Recommendations for when neither doomscrolling nor making your ripples in the pond are keeping the dysthymia at bay.
Won’t Lose This Dream: How an Upstart Urban University Rewrote the Rules of a Broken System, by Andrew Gumbel
This book is non-fiction about policy and politics in recent history and it will make you hopeful. No, I’m not shitting you and no, I haven’t even had even one glass of wine yet. Won’t Lose This Dream is the story of Georgia State and how it was transformed from a backwater, racist, second-tier night school that was a place of learning mostly in name only into a major educational institution that managed to close achievement and graduation gaps of every kind while expanding its footprint and impact in a once-declining downtown in a majority Black city. In it you’ll meet administrators and teachers and counselors and advisors with vision and relentless commitment to create change — and politicians with the wherewithal to support them! And you’ll meet inspiring students with stories both heartbreaking and aspirational who stuck it out and, in many cases, ultimately got the educational opportunities they were entitled to.
If you’re a policy nerd, you’ll love this book. If you’re a data nerd, you’ll love this book. If you’re an education nerd, you’ll love this book. If you love aspirational stories about inspirational people, you’ll love this book. If you’re looking for reasons to believe that systems can and do change for the better, you’ll love this book. I loved this book so much I read it all the way through the notes at the end. Won’t Lose This Dream is a perfect mental antidote to 2020. I might read it again.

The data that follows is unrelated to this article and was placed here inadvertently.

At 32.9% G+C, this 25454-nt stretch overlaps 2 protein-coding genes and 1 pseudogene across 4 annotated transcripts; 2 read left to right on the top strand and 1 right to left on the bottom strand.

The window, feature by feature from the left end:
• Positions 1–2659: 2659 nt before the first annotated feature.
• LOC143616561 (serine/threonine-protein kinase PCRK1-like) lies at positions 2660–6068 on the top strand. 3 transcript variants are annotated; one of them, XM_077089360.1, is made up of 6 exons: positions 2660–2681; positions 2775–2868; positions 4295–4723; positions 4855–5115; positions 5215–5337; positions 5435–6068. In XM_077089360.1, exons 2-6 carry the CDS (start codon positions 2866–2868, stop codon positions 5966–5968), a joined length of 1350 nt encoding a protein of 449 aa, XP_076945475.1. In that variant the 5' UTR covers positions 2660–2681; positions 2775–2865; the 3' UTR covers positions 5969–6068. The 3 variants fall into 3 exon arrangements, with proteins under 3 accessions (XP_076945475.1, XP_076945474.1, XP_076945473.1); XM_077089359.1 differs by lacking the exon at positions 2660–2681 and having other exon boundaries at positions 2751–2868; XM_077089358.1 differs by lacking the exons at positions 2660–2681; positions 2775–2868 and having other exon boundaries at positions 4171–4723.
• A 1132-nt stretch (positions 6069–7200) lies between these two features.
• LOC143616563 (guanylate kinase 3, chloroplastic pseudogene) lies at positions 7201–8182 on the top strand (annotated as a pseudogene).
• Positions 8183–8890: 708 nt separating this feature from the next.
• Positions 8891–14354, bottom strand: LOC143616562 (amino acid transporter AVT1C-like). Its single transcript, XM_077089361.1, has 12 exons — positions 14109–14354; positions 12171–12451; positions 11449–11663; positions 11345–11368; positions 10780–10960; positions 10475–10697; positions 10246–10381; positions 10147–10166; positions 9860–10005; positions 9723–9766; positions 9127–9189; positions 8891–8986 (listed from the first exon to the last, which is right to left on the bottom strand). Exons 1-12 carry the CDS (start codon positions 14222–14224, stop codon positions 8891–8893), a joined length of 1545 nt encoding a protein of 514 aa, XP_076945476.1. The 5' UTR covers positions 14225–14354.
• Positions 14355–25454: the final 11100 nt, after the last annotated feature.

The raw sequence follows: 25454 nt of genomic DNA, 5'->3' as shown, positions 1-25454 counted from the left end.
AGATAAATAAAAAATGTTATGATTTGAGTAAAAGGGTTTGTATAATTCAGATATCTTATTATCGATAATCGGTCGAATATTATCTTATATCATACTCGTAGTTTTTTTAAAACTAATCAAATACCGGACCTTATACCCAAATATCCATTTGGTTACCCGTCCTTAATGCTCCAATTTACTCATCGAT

The Glass Hotel, by Emily St. John Mandel
Sumptuously written with sentences I wanted to read out loud to someone so they could enjoy them with me, The Glass Hotel is a tightly woven story of intersecting lives and how events big and small (a mother’s apparent suicide, the economic collapse of 2008) affects them. The Glass Hotel covers a lot of plot and by the end I found I couldn’t read fast enough to keep up with my curiosity about what would happen next, but it’s not really plot-driven. And while it’s also character-driven, there’s a big cast of primary and just-to-the-side-of-primary characters to keep track of.
The story of Vincent, named after the poet Edna St. Vincent Millay by her now-dead mother, is the coherent central path of the book, and the stories of the people at the center and the margins of the largely mundane things that propel her life — deaths, friendships, complicated family, work — are the incredibly compelling container for Mandel’s musings on finding meaning amidst change, and dealing with one’s past(s). A plot summary is impossible (see the attempt on Wikipedia for a giggle), so this recommendation is going to stay as strangely, and end as it started, just like the book: The Glass Hotel is a glorious, diverting read.
Uncanny Valley, by Anna Weiner